Also, if it is not labeled as commentary how is a casual reader supposed to know it is commentary, especially since the words “I think”, “in my opinion”, etc., appear nowhere in the article?

      I am not trying to be snarky – I seriously want to know.

      • but what else could it be other than commentary?

        • A [purportedly] factual piece?

          As DJ noted above: “I always select “Commentary” on the list of attributes that can be chosen when you post.”

          1) Is it too much to ask that others do likewise?
          2) The fact that “commentary” is one of the choices for describing an article implies that items posted here can and might be something “other than commentary”.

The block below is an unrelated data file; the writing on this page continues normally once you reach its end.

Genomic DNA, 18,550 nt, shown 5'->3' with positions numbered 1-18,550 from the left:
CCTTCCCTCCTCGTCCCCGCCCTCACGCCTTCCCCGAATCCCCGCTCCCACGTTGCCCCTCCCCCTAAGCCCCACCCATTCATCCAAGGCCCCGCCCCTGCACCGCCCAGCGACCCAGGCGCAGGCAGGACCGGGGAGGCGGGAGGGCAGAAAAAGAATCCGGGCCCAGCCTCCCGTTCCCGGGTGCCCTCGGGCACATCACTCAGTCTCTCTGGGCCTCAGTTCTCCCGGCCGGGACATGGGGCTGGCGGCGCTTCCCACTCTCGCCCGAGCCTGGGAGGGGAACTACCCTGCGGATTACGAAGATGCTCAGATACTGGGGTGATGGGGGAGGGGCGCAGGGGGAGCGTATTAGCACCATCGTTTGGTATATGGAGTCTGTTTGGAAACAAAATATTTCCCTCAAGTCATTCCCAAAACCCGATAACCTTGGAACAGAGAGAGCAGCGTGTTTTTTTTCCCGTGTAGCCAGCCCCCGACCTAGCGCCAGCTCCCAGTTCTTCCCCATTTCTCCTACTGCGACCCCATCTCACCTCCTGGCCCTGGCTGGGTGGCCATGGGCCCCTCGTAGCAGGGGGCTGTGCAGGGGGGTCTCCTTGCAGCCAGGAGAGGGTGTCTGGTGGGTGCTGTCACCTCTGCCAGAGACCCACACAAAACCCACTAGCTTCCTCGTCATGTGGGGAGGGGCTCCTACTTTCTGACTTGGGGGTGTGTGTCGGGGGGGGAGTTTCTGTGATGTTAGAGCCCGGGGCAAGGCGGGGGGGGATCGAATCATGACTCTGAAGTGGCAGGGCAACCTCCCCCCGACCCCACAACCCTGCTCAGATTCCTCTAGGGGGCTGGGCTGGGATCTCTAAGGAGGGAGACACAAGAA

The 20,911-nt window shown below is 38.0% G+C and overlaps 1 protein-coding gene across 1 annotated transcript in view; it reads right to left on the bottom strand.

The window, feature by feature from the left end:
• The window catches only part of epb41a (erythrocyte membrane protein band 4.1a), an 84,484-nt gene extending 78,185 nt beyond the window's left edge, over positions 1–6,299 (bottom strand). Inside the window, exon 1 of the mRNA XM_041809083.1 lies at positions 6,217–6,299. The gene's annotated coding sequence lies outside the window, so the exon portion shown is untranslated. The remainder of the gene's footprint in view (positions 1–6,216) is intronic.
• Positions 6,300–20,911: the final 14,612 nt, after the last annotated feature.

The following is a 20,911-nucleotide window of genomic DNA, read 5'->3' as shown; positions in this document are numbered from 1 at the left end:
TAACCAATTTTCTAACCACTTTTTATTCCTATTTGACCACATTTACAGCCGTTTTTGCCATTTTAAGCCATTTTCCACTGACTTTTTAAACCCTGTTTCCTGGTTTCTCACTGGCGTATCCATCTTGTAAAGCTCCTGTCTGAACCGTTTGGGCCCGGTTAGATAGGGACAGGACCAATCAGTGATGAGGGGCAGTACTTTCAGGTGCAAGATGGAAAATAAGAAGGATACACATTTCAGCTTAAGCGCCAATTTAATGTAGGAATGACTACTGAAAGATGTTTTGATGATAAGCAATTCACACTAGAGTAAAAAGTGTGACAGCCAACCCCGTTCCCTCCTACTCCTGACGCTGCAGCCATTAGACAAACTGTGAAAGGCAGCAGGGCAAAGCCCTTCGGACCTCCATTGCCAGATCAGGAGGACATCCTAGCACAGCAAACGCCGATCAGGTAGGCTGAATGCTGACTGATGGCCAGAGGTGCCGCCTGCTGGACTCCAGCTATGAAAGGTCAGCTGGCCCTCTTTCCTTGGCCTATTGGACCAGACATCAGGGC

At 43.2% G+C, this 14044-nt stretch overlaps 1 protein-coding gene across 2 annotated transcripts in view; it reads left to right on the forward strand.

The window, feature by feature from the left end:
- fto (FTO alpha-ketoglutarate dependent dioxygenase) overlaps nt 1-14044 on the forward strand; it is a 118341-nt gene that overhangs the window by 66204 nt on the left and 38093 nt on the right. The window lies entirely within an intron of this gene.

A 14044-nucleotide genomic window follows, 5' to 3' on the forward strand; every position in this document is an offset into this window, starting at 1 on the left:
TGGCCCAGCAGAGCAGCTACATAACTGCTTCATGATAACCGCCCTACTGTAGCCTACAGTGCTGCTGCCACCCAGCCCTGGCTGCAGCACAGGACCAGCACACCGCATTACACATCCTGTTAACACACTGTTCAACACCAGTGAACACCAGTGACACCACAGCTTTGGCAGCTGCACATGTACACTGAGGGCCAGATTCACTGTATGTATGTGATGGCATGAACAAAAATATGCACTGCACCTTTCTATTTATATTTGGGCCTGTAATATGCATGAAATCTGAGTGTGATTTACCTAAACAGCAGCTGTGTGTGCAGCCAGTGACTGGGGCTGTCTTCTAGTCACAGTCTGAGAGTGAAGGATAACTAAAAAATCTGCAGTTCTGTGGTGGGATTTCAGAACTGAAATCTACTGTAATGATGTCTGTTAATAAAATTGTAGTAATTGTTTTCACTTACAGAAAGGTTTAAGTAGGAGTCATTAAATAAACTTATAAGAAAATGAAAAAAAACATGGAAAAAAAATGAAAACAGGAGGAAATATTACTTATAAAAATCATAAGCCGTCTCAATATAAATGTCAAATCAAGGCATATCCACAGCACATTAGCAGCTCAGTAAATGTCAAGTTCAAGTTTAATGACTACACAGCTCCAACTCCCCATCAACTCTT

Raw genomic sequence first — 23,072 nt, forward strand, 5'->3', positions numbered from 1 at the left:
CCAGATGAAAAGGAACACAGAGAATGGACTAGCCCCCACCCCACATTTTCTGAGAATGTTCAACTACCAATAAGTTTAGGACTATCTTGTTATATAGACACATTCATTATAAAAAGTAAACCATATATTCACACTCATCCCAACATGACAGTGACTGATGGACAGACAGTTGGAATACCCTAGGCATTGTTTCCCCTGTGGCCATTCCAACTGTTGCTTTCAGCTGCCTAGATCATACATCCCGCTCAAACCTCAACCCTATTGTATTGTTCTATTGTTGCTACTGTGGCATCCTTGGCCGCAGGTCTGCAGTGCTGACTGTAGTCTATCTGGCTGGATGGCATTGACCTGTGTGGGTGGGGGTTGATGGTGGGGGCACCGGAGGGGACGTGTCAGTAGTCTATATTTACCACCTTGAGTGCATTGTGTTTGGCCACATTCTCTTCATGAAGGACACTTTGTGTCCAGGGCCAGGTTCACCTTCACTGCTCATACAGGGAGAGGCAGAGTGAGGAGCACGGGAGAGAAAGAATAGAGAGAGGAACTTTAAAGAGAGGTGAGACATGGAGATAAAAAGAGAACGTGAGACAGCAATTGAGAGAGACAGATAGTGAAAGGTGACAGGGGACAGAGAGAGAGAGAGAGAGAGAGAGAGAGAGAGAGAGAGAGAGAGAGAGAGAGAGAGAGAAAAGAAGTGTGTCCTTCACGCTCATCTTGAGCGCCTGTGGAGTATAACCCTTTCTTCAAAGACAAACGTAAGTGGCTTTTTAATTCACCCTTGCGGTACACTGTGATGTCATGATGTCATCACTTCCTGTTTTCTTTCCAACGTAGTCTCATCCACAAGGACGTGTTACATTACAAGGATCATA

17. Like most of Galusxka’s posts this one is a factually inaccurate attack on his favorite villains with insults, smears, misdirection, erroneous “factual” statements, and self-serving preening.
    I think most of us would take billions more in payments for NATO over the approval’s of Peter’s friends.
    Apparently Peter’s friends aren’t the one who went into panic mode that Trump might withdraw troops from Germany.
    Apparently Peter is unaware of the school policies of most of Europe or the COVID policies of a considerable number of European countries.
    Apparently Peter does not value the millions of jobs and vastly improved revenues from the USMCA or have any understanding or awareness of the terrible flaws of the former trade agreement.
    Apparently, Peter would gladly support China’s rape of the US and the Western world which Trump’s trade policies are thwarting to the consternation of the Biden family and other progressives enriching themselves pimping for China.
    Apparently, Peter doesn’t give much credence to the praise of Trump and his policies by the President of Mexico.